Dr. Ken Troffater of Healthline’s Fruit of the Womb shares “A Stitch in Time” which describes his experience assisting a pregnant patient with twins and early dilation of her cervix at 22 weeks, requiring emergency “cerclage” which helped the patient immensely.

Electronic medical records is a frequent topic among medbloggers, and all the more so this week with a NYT op-ed by recently dearly departed U.S. chief of Health IT, David Brailer who supports portability of records by funding the programming of connections between different institutions.
John Sharp of eHealth cries 'hear, hear' (pro)

An earlier NYT article supporting EMR keeps getting press among medbloggers who are all pro-EMR: 1, 2, 3, 4, 5, 6, 7 points of view.

Bill Crounse usually blogs on EMR but this week brings up how mini-clinics in retail locations like Wal-mart can improve patient convenience, but my question is does it improve the quality of care without sending records to the primary care provider, and being able to look up records from the PCP?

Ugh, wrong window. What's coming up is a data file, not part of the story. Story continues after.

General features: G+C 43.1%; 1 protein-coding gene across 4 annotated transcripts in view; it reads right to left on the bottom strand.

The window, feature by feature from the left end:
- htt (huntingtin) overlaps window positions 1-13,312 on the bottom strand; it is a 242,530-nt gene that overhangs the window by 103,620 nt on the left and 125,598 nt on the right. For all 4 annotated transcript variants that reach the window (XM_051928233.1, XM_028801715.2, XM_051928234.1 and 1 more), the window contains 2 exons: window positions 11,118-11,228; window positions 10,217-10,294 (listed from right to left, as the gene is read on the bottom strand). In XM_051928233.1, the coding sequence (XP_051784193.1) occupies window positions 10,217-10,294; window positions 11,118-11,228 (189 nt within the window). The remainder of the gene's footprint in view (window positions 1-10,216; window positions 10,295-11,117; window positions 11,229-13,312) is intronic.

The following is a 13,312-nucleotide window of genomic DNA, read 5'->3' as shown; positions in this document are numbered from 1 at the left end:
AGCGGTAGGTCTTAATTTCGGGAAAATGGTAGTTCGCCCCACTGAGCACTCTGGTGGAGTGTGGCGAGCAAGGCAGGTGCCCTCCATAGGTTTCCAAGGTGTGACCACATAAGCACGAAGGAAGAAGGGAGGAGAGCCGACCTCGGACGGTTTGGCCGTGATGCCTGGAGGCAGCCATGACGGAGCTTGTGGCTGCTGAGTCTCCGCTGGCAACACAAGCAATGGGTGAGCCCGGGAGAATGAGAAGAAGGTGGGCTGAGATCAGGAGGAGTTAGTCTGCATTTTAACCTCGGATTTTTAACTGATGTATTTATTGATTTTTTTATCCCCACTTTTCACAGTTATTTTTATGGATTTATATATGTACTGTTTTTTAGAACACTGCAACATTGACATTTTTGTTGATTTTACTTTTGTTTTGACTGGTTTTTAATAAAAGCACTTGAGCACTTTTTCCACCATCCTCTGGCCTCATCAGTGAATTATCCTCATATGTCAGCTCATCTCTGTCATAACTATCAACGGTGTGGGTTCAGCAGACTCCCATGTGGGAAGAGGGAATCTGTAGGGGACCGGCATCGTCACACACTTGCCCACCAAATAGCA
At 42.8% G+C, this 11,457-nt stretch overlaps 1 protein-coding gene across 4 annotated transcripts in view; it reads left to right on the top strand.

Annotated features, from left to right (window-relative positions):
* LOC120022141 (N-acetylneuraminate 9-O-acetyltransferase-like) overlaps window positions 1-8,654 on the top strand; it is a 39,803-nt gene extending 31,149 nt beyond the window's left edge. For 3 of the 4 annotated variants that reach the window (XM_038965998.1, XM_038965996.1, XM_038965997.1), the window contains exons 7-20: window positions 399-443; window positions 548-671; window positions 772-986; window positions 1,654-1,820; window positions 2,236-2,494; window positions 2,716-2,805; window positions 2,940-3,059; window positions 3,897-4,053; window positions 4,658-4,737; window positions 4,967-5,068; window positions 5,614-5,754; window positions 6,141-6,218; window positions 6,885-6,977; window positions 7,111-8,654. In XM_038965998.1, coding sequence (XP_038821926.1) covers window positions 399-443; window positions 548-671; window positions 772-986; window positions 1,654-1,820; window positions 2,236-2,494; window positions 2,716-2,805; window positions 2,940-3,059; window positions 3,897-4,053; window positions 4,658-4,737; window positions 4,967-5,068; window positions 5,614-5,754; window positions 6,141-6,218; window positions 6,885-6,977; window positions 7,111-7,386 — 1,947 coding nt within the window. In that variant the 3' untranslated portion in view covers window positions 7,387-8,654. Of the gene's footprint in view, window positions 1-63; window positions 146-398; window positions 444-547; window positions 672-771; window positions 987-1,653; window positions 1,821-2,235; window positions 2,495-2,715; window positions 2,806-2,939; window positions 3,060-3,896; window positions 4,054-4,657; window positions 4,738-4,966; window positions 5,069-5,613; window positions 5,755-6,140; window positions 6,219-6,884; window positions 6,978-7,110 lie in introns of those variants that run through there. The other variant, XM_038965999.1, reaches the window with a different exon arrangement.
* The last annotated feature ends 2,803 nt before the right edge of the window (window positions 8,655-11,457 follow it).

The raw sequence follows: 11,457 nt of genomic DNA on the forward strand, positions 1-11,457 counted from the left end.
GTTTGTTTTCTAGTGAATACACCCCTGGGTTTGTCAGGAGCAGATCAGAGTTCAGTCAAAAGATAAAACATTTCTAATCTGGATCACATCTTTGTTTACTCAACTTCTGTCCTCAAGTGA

Some of the stories told at the party are really memorable, some stories from the trenches while they’re currently slogging thru it, and some stories from the vivid past to enlighten us of what’s occurred.

The way some remember is by continuing to help out, providing mobile medical care by RV, one year after the flooding of Katrina and Rita: Dr. Cheri LeBlanc. She was the key physician helping us work with Pastor's Resource Council Compassion when I went to NOLA to provide Katrina relief last fall. Others recall the Katrina crisis at Charity Hospital.

Dr. Charles beautifully remembers a patient whom he had the privilege of being the last to care for and reflects on others who touched her.

Stories of the old days in his community hospital as a surgeon railing against the machine, parts 1, 2, 3, 4.

Continuing on the surgical meme, Barb of Barbados Butterfly has posted a series of stories about her hard times during her first term as a surgical registrar in Australia. In 'Darker Days' Barb describes her fears, tears and self-doubts in the midst of bloody death, medico-legal dramas, heavy drinking, industrial disputes, M&M (Morbidity and Mortality) conferences and fatigue-driven naps on the side of